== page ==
# 10.3: Molar Mass

I want to make a solution that contains 1.8 moles of potassium dichromate. I don't have a balance calibrated in molecules, but I do have one calibrated in grams. If I know the relationship between moles and the number of grams in a mole, I can use my balance to measure out the needed amount of material.

## Molar Mass

Molar mass is defined as the mass of one mole of representative particles of a substance. By looking at a periodic table, we can conclude that the molar mass of lithium is $$6.94 \: \text{g}$$, the molar mass of zinc is $$65.38 \: \text{g}$$, and the molar mass of gold is $$196.97 \: \text{g}$$. Each of these quantities contains $$6.02 \times 10^{23}$$ atoms of that particular element. The units for molar mass are grams per mole or $$\text{g/mol}$$.

### Molar Masses of Compounds

The molecular formula of the compound carbon dioxide is $$\ce{CO_2}$$. One molecule of carbon dioxide consists of 1 atom of carbon and 2 atoms of oxygen. We can calculate the mass of one molecule of carbon dioxide by adding together the masses of 1 atom of carbon and 2 atoms of oxygen.

$12.01 \: \text{amu} + 2 \left( 16.00 \: \text{amu} \right) = 44.01 \: \text{amu}$

The molecular mass of a compound is the mass of one molecule of that compound. The molecular mass of carbon dioxide is $$44.01 \: \text{amu}$$.

The molar mass of any compound is the mass in grams of one mole of that compound. One mole of carbon dioxide molecules has a mass of $$44.01 \: \text{g}$$, while one mole of sodium sulfide formula units has a mass of $$78.04 \: \text{g}$$. The molar masses are $$44.01 \: \text{g/mol}$$ and $$78.04 \: \text{g/mol}$$ respectively. In both cases, that is the mass of $$6.02 \times 10^{23}$$ representative particles. The representative particle of $$\ce{CO_2}$$ is the molecule, while for $$\ce{Na_2S}$$ it is the formula unit.

Example $$\PageIndex{1}$$

Calcium nitrate, $$\ce{Ca(NO_3)_2}$$, is used as a component in fertilizer. Determine the molar mass of calcium nitrate.

Solution

Step 1: List the known and unknown quantities and plan the problem.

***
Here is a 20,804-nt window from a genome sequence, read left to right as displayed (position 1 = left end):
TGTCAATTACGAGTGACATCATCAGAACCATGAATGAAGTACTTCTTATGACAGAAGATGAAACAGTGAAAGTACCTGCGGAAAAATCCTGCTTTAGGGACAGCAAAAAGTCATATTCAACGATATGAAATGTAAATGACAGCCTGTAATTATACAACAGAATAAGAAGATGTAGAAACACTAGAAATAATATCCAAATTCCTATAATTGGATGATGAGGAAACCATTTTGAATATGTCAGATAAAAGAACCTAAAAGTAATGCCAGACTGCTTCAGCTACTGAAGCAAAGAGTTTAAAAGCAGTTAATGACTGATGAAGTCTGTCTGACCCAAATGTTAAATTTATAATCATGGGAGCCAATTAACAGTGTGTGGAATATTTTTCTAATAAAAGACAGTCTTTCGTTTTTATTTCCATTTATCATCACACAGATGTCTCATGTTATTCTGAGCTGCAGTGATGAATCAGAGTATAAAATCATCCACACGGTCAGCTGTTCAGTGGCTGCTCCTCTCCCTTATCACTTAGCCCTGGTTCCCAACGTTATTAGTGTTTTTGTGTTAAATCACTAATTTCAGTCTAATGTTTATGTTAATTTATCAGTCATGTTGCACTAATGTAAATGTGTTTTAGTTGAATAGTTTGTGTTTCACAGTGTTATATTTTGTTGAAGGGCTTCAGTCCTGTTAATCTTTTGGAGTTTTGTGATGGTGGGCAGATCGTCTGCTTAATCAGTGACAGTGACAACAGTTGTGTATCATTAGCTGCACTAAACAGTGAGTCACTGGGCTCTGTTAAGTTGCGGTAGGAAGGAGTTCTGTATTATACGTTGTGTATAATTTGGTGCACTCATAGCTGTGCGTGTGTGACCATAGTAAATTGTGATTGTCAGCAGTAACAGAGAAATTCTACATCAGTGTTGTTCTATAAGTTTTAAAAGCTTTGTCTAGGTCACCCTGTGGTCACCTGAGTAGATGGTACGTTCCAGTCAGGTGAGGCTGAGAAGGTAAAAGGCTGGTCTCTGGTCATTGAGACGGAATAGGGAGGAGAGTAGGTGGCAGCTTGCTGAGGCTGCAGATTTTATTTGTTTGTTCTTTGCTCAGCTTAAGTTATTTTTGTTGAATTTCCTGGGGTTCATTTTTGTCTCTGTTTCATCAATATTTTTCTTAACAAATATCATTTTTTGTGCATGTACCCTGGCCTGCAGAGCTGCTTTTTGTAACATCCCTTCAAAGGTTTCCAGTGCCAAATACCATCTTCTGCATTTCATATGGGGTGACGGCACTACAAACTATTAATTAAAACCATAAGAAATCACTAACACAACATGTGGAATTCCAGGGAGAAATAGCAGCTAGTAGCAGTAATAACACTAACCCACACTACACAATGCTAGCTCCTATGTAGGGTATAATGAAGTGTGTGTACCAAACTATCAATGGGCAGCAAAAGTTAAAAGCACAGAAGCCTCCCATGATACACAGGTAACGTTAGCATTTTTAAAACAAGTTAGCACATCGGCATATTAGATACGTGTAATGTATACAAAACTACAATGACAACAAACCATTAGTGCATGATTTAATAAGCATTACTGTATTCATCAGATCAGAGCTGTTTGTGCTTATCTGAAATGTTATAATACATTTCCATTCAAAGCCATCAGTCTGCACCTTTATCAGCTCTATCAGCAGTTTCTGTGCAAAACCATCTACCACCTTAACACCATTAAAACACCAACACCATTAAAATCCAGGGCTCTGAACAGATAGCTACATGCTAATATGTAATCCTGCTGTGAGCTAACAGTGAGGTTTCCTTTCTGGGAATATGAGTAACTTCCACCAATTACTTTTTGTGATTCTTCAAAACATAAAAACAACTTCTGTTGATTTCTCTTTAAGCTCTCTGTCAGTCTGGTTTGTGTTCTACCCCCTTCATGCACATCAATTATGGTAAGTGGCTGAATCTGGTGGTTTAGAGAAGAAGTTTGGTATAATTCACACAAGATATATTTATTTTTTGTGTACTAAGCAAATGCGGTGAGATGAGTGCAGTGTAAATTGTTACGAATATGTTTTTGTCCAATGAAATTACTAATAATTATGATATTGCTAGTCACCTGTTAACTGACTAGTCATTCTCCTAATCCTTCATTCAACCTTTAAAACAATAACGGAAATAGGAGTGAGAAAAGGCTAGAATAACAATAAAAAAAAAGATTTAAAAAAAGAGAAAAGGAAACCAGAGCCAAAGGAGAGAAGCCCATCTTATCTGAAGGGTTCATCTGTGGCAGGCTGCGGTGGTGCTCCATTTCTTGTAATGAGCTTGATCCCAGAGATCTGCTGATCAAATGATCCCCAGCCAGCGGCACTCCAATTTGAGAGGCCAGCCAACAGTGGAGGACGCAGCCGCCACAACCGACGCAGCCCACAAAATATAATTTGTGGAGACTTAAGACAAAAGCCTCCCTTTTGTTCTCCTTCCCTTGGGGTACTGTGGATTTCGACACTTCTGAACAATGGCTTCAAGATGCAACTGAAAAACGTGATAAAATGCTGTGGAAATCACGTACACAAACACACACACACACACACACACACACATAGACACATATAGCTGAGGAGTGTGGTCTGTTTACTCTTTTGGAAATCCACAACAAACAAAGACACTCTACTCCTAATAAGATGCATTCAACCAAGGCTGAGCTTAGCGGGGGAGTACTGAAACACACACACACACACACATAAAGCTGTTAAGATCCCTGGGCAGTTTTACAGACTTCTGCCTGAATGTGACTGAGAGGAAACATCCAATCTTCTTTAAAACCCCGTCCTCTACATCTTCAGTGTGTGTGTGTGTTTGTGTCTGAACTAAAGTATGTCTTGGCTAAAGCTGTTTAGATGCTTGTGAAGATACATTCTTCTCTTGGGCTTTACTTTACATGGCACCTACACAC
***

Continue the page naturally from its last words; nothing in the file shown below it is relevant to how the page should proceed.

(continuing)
Known

• Formula $$= \ce{Ca(NO_3)_2}$$
• Molar mass $$\ce{Ca} = 40.08 \: \text{g/mol}$$
• Molar mass $$\ce{N} = 14.01 \: \text{g/mol}$$
• Molar mass $$\ce{O} = 16.00 \: \text{g/mol}$$

Unknown

• Molar mass $$\ce{Ca(NO_3)_2}$$

First we need to analyze the formula. Since the $$\ce{Ca}$$ lacks a subscript, there is one $$\ce{Ca}$$ atom per formula unit. The 2 outside the parentheses means that there are two nitrate ions per formula unit and each nitrate ion consists of one nitrogen atom and three oxygen atoms per formula unit. Thus, $$1 \: \text{mol}$$ of calcium nitrate contains $$1 \: \text{mol}$$ of $$\ce{Ca}$$ atoms, $$2 \: \text{mol}$$ of $$\ce{N}$$ atoms, and $$6 \: \text{mol}$$ of $$\ce{O}$$ atoms.

Step 2: Calculate

Use the molar masses of each atom together with the number of atoms in the formula and add together.

$1 \: \text{mol} \: \ce{Ca} \times \frac{40.08 \: \text{g} \: \ce{Ca}}{1 \: \text{mol} \: \ce{Ca}} = 40.08 \: \text{g} \: \ce{Ca}$

$2 \: \text{mol} \: \ce{N} \times \frac{14.01 \: \text{g} \: \ce{N}}{1 \: \text{mol} \: \ce{N}} = 28.02 \: \text{g} \: \ce{N}$

$6 \: \text{mol} \: \ce{O} \times \frac{16.00 \: \text{g} \: \ce{O}}{1 \: \text{mol} \: \ce{O}} = 96.00 \: \text{g} \: \ce{O}$

Molar mass of $$\ce{Ca(NO_3)_2} = 40.08 \: \text{g} + 28.02 \: \text{g} + 96.00 \: \text{g} = 164.10 \: \text{g/mol}$$

## Summary

• Calculations are described for the determination of molar mass of an atom or a compound.